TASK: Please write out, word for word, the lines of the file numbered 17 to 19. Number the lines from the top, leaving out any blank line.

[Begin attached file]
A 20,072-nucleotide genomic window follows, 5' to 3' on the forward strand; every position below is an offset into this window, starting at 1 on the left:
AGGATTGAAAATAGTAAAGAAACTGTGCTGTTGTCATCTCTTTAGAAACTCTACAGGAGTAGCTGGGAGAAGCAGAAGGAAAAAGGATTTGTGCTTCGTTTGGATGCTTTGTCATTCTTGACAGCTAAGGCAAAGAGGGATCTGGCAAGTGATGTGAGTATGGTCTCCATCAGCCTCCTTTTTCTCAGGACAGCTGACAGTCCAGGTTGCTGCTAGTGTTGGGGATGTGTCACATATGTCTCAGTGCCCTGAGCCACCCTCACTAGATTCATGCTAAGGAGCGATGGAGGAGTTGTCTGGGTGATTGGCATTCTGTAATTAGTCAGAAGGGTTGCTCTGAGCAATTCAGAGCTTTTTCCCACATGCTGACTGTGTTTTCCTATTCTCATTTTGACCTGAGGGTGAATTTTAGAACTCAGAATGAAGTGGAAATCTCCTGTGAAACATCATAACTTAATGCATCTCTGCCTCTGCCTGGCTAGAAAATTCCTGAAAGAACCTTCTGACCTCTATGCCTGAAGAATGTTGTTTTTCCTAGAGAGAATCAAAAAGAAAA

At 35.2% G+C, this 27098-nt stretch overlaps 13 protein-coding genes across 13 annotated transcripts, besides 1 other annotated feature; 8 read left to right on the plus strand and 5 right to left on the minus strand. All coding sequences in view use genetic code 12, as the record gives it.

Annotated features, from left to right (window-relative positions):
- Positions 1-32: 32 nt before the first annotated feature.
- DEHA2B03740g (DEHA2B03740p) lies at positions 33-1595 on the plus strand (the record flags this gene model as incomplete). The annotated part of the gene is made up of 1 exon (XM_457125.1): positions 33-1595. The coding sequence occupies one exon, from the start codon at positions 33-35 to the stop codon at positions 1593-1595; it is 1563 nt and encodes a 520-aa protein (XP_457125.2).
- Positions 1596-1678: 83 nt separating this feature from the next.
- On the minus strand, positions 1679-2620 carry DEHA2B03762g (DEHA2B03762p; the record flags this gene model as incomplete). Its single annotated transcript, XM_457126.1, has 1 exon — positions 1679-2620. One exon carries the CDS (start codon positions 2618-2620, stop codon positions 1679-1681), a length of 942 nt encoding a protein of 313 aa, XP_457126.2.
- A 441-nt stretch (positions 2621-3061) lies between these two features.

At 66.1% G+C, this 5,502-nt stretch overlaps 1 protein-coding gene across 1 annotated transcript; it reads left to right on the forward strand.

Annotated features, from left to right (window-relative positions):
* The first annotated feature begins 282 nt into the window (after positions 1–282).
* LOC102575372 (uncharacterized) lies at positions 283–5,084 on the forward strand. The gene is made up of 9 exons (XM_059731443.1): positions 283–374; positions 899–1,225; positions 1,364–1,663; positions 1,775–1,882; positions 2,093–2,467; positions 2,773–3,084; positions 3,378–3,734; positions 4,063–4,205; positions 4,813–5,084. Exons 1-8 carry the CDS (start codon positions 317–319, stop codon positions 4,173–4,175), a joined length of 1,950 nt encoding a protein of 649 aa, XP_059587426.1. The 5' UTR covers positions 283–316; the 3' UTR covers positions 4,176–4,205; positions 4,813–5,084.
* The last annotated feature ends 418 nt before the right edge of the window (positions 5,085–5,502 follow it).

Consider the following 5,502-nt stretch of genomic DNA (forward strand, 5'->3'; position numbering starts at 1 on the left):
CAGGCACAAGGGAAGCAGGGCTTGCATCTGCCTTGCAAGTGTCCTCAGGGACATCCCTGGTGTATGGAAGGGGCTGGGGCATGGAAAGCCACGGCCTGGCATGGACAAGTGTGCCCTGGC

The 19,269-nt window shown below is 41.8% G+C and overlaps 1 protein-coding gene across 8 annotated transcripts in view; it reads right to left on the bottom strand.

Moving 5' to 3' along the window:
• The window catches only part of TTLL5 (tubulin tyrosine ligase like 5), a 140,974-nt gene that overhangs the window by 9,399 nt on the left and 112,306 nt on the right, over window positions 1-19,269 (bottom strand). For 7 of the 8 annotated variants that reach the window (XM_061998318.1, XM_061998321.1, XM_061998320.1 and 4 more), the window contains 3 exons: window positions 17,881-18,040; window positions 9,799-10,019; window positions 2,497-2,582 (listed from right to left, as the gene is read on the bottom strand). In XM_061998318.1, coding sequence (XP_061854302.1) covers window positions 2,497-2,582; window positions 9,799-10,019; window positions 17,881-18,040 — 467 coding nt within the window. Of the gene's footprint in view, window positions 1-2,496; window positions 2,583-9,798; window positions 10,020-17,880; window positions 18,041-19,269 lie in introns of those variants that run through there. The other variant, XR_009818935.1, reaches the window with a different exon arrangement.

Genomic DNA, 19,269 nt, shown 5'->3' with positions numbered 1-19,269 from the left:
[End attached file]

The 19,269-nt window shown below is 41.8% G+C and overlaps 1 protein-coding gene across 8 annotated transcripts in view; it reads right to left on the bottom strand.

Moving 5' to 3' along the window:
• The window catches only part of TTLL5 (tubulin tyrosine ligase like 5), a 140,974-nt gene that overhangs the window by 9,399 nt on the left and 112,306 nt on the right, over window positions 1-19,269 (bottom strand). For 7 of the 8 annotated variants that reach the window (XM_061998318.1, XM_061998321.1, XM_061998320.1 and 4 more), the window contains 3 exons: window positions 17,881-18,040; window positions 9,799-10,019; window positions 2,497-2,582 (listed from right to left, as the gene is read on the bottom strand). In XM_061998318.1, coding sequence (XP_061854302.1) covers window positions 2,497-2,582; window positions 9,799-10,019; window positions 17,881-18,040 — 467 coding nt within the window. Of the gene's footprint in view, window positions 1-2,496; window positions 2,583-9,798; window positions 10,020-17,880; window positions 18,041-19,269 lie in introns of those variants that run through there. The other variant, XR_009818935.1, reaches the window with a different exon arrangement.